For 365 days per year, it really is duck season somewhere. Ramsey Russell’s year-long duck hunting quest takes him worldwide, 6 whole continents worth of duck hunting adventures. And Duck Season Somewhere podcast brings it all home to listeners. Pull up a seat and join host Ramsey Russell, founder of GetDucks.com, as he meets with genuine waterfowl hunters, biologists and storytellers from around the globe.
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Towards the end of an epic, old school duck hunt in historic Beaver Dam Lake’s Clover Hole, Mississippi, Ramsey chats with hunting companions Mike and Lamar Boyd, Dale Bordelon and John Gordon. What’s the historical significance of this lake and duck blind location? What does hunting here mean to everyone and how’d they pay tribute to its storied past? And there’s a first for everything, even while recording Duck Season Somewhere podcast. Tune in to find out!
Originally founded in 1883 as the Hennepin Duck Club, Willow Creek has a long-standing and storied history in the fabled Illinois River bottom. So does the camphouse. Preston Wagner, Pete Mangold and Adrian Erickson each describe their personal connections to this Illinois River duck hunting club. From habitat management to new and lifetime memories, their unique perspectives characterize a real sense of place.
Following an action-packed Mississippi duck hunt and with black labs dozing contentedly at our feet, long-time friend and life-long waterfowler, Dr. Bill Sullivan, discusses the health and maintenance of our beloved duck dogs. Having practiced veterinarian medicine for decades covers a lot of need-to-know topics for ensuring our best friends’ peak performance, long-term health and longevity while doing what they were born to do.
Located on the river about half-way between Chicago and St. Louis, Peoria is the oldest European settlement in Illinois. Preceding the Migratory Bird Treaty Act market hunting thrived. Its history is seeped in Mississippi Flyway waterfowl hunting history as expressed by some of the most collectible decoys on earth. Zac Zetterburg, Curator of Art and the Center for American Decoys, Peoria Riverfront Museum, discusses the region’s history and legendary carvers, explaining along the way how carvings intended for hunting became collectible folk art.
Brian Terry grew up plying his family’s fourth-generation oyster trade around Hog Island Bay, Virginia. Anything but easy work, he somehow managed to duck hunt, too, and that eventually lead to a related product development in response to his family’s tough-love company hiring policy. Describing how and why his great-great-grandfather founded H.M. Terry Company, he gives us a salty crash course in clamming and oystering, explaining once and for all why you never, ever eat oysters in months ending with the letter R!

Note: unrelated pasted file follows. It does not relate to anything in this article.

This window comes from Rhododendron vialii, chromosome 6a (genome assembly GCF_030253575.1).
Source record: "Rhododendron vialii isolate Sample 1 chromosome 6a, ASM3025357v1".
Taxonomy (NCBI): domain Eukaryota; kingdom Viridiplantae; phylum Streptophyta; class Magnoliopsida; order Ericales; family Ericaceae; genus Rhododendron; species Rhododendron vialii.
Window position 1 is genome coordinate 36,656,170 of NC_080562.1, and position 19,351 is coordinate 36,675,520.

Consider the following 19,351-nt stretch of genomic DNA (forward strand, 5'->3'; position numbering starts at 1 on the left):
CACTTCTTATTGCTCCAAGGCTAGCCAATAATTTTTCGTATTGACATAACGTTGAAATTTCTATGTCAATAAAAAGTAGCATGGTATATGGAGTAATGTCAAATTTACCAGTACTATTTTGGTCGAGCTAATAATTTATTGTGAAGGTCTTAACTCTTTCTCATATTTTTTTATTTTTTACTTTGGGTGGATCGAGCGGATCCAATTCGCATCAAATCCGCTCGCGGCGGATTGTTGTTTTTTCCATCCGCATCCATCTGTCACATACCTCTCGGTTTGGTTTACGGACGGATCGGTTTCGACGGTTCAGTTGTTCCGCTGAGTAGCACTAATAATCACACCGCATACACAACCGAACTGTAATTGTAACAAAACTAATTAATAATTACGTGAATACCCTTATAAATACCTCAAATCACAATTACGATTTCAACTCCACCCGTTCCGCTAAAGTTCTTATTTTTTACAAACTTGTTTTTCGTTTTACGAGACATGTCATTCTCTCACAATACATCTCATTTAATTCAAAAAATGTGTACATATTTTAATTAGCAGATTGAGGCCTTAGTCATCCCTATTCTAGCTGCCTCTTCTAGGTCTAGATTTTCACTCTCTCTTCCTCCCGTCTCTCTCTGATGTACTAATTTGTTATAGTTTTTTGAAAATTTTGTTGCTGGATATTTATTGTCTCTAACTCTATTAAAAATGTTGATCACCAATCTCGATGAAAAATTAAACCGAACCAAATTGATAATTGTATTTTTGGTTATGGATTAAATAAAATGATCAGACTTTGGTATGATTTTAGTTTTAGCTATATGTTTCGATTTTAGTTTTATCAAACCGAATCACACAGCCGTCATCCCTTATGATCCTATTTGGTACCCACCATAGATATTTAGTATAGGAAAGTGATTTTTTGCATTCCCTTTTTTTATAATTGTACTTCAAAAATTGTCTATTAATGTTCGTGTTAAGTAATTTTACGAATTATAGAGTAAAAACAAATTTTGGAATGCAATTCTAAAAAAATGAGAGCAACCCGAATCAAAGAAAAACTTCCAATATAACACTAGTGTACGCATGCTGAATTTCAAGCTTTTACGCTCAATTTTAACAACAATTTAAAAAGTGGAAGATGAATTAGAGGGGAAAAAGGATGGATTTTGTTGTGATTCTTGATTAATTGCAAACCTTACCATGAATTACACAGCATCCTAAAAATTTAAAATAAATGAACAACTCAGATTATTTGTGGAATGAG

Charlie Pierce has been among hand-sawn woodpiles, sawdust, oil paints since the day he was born, and grew up sharing duck blinds with some of the region’s most esteemed carvers. Naturally, it’s in his blood. A colorful storyteller, Pierce describes growing up in this unique environment, telling how and what they hunted, the decoys used, and how those old school influences lead him to carrying on a family tradition.
Ramsey meets with Chesapeake Bay waterfowling historian and preservationist, C. John Sullivan, at the Waterfowl Festival in Easton, Maryland to larne about this region’s fabled history. From market hunting tools-of-the-trade to legendary carvers, we gain insights into why the Chesapeake Bay’s history is so well preserved and, in a sense, who we are as duck hunters.
He’s an absolute living legend. Jim Pierce has been carving decoys and hunting ducks near Havre de Grace, Maryland for 75 years of his 88 years. In a candid then-versus-now conversation in his decoy painting room, he talks about his lifetime duck hunting the Chesapeake Bay, describing the legendary watermen that taught him to hunt and to carve, the “good old days,” old shotguns, plastic versus wooden decoys, how hunting techniques and other things have changed for better or for worse. But best I can tell, the one thing that definitely has not changed is what duck hunting really means to him!
Duck season is somewhere between hitting a fevered pitch to come and gone, depending on where you live in the US. But south of the equator, duck hunting season south is May through July. In today’s episode, hear how avid US duck hunters–that are likely duck hunting right this very minute somewhere in North America– describe their Argentina Duck hunting experiences. It’s never to soon to start dreaming about something to do after January 31 because remember, it really is duck season somewhere 365 days per year!
Through the door and out of the biting autumn wind I quickly follow Captain Reilly McCue’s past mountainous decoy rigs with countless origins and configurations used for puddlers, divers, sea ducks; past a bench of ornate hand-tied streamers underneath dangling wildfowl, catalogued feathers and patterns; past chest-high stacks of colorful moth collections painstakingly labeled. Beyond the ginormous custom-built sea duck hunting and striper fishing boat are even more decoy rigs, a taxidermy station, fishing gear, a gunsmithing bench, and countless reminders of a lifetime spent perfectly experiencing outdoors New England. Everything’s perfectly organized. Spotless. Touring the shop is like walking into a living museum, reminding me that whether collecting waterfowl species or just special experiences, nobody but nobody is a better guide than an avid collector. And Captain McCue is that guy. Bet you’ll agree after hearing today’s episode.